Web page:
The People’s Republic of China (PRC) has the world’s largest distant water fishing fleet in the world, and China along with Taiwan represents nearly 60 percent of all global distant water fishing (DWF) efforts in other countries’ waters from 2015 to 2017. By comparison, the DWF of Japan, South Korea and Spain each represented 10 percent, while the U.S. DWF fleet was the world’s sixth-largest fleet and accounts for just 1.4 percent of the global effort.
A new report from the U.S. Coast Guard called on the international community, DWF states, coastal nations and the fishing industry to collectively improve transparency and accountability for DWF fleets. It also suggested that these nations and the industry take the necessary steps to safeguard global fisheries for future generations.
The report specifically called out the PRC and noted the National Oceanic and Atmospheric Administration (NOAA) 2019 biennial Illegal, Unreported and Unregulated (IUU) Fishing Report to Congress identified a troubling expanse of “alleged violations” conducted by Chinese-flagged fishing vessels. These included illegal fishing in foreign exclusive economic zones (EEZs) of coastal states worldwide from the Western and Central Pacific to the coasts of Africa and even South America. The 2019 IUU Fishing Report also raised serious concerns over the number of stateless fishing vessels in the Northern Pacific that displayed characteristics of Chinese registration.
“The U.S. Coast Guard will shine a light on the activities of those who violate international rules-based order, exposing and holding accountable the most egregious predatory actors,” the reported stated.
It is easy to see why the PRC could be considered amongst those egregious actors.
In total there are believed to be around seventeen thousand PRC fishing vessels and more than twelve thousand of them from operating in non-Chinese waters. The South China Morning Post (SCMP) also reported that a June report by the London-based Overseas Development Institute named China as the largest contributor to a “global fisheries crisis” because of its distant fishing fleet.
In August, Ecuador’s navy reported the presence of a massive Chinese fishing fleet totaling more than 340 vessels that were operating near the Galapagos Islands, potentially impacting the fishing in the area around the ecologically sensitive islands. While such fishing is not illegal as it takes place in international waters, environmental activists have expressed concerns over the size of the fleet, which takes advantage of the abundant marine species that spill over from protected waters.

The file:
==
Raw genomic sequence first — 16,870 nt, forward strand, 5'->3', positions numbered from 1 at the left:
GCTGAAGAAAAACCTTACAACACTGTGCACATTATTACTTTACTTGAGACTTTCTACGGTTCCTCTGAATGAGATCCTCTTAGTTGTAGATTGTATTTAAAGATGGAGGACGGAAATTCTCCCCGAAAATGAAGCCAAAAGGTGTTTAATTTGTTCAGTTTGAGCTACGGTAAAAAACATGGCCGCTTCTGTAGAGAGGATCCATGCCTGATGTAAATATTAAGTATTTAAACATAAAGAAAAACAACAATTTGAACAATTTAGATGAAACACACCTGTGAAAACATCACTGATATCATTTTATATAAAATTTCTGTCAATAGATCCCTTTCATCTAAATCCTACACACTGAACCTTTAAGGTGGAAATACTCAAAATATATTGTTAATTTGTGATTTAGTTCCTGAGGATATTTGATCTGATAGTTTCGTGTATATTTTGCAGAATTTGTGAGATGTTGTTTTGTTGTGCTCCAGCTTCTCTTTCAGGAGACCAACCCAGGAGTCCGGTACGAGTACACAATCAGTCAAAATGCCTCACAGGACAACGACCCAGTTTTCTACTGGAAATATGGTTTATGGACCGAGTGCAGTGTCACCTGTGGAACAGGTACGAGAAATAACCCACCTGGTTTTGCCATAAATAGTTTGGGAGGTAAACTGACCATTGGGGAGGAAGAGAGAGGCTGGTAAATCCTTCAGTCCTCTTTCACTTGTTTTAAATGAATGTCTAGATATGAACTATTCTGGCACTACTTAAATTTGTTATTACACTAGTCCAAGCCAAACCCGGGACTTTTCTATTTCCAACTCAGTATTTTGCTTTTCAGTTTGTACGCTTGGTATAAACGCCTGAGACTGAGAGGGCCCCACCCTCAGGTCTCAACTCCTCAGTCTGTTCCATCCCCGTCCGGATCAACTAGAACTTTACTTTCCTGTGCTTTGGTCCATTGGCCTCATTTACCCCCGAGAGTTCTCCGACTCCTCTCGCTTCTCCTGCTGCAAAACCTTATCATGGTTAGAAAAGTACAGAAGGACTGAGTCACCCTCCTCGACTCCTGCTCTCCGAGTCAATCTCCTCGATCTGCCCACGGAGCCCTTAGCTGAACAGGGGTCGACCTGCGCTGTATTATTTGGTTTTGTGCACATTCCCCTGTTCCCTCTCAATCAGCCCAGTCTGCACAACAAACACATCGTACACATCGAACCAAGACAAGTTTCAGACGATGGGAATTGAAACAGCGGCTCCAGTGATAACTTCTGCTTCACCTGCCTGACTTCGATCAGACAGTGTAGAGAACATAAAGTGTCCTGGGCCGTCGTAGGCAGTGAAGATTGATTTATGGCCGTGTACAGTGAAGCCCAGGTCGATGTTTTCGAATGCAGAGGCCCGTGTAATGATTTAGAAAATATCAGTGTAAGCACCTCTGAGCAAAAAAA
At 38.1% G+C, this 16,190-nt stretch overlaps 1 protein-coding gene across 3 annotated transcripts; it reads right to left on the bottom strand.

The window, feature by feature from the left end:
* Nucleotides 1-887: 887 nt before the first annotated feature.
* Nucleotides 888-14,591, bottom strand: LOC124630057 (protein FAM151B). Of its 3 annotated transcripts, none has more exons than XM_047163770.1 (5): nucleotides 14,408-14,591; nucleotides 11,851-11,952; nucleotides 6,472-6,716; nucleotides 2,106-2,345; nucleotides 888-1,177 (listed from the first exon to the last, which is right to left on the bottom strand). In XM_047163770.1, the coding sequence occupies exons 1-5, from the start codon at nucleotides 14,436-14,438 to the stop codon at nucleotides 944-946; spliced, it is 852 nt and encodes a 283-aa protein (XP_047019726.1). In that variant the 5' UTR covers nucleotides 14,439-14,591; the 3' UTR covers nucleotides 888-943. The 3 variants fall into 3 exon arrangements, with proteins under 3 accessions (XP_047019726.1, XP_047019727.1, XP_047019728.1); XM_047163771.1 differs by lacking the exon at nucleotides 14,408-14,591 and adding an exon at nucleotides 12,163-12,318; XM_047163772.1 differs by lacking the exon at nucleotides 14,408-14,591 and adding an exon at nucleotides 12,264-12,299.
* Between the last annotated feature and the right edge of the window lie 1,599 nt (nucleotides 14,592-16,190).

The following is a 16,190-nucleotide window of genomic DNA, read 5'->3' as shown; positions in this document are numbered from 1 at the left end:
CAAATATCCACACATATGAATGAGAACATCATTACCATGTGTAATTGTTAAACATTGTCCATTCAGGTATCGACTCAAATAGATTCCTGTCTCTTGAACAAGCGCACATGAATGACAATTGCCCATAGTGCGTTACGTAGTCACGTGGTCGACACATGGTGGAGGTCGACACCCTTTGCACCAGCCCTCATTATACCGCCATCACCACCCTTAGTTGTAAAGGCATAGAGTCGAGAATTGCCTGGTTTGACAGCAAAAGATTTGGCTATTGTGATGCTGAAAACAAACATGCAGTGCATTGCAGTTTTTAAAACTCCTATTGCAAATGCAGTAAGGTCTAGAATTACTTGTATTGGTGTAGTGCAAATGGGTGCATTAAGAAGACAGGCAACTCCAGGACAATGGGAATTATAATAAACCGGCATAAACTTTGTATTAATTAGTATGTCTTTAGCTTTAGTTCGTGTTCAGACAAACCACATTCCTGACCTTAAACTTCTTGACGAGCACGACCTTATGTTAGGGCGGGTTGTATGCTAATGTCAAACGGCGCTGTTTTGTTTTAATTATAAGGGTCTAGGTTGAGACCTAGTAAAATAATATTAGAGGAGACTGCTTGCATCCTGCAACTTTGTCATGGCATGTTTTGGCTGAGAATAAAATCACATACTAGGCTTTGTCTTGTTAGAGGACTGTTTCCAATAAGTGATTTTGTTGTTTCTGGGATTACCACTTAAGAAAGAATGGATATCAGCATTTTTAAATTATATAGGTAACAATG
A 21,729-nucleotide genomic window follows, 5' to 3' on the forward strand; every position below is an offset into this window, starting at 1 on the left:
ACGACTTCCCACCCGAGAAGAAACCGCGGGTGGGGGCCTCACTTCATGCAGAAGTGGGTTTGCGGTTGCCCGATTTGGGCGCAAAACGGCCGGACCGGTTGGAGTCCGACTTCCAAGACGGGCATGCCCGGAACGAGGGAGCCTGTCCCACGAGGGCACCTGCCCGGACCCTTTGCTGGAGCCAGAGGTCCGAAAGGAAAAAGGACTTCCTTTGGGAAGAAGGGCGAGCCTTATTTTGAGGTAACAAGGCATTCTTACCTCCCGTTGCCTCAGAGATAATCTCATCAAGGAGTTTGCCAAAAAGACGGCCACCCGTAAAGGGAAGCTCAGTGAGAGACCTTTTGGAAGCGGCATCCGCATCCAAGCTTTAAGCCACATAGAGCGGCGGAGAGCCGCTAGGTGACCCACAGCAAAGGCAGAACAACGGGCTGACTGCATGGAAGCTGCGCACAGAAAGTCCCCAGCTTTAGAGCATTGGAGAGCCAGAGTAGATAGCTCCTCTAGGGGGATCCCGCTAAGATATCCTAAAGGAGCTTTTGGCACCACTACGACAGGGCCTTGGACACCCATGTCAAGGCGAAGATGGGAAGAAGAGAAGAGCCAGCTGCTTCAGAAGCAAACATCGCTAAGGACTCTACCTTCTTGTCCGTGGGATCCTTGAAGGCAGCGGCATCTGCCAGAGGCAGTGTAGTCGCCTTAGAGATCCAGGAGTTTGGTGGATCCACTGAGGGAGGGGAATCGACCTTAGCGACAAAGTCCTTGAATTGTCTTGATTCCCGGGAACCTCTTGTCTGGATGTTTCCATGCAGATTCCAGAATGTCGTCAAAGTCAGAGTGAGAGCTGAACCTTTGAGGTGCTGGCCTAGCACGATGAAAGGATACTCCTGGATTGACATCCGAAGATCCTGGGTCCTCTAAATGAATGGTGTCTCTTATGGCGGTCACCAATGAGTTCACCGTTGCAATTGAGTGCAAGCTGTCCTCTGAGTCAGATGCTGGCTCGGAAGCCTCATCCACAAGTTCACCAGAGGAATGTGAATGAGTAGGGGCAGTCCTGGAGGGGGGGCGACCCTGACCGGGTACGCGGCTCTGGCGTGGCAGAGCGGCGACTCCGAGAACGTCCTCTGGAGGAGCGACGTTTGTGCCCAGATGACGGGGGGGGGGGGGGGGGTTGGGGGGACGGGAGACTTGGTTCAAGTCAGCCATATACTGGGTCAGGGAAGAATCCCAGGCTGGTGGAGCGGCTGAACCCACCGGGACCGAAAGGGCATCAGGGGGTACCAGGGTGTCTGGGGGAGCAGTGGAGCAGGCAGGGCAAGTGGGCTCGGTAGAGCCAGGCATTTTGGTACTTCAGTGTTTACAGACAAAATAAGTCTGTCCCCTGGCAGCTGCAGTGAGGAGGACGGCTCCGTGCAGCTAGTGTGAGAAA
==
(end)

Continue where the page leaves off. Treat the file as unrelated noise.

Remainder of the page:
The U.S. Coast Guard has called upon China to exercise more responsible flag state control over its vessels, including its DWF, but also demonstrate that it taking the necessary steps to ensure compliance with international norms and governance structures.
The report also didn’t rule out any cooperation with China, and some progress has been made by Beijing. In July, the PRC’s Ministry of Agriculture and Rural Affairs banned Chinese vessels from fishing squid in parts of the Pacific and Atlantic to allow the depleted populations to have time to recover. This three-month moratorium actually marked the first time Beijing had issued such a ban on its fishing fleets from operating in international waters—but whether all the vessels will heed the ban is another question.
The other noted concern raised in the Coast Guard’s report was the PRC’s People’s Armed Forces Maritime Militia, (PAFMM), which is estimated to include more than three thousand vessels. It has been accused of actively carrying out aggressive behavior on the high seas and in the sovereign waters of other nations at the behest of Beijing to coerce and intimidate legitimate fishers. Its efforts have been conducted in the support of the Chinese Communist Party’s long-term maritime strategic goals in the South China Sea and even the Indian Ocean.
The U.S. military has only taken note of the PAFMM in recent years, but it has been seen as a threat that could erode U.S. and allied interests by operating surreptitiously in a “gray zone” between peace and war. This is why the U.S. Coast Guard has been increasingly asked to share the burden of maritime policing, presence, and security cooperation in the Pacific region and they have long supported those missions in other waters as well.
Clearly, the growing concern is more than just the “catch of the day.”
Peter Suciu is a Michigan-based writer who has contributed to more than four dozen magazines, newspapers and websites. He is the author of several books on military headgear including A Gallery of Military Headdress, which is available on Amazon.com.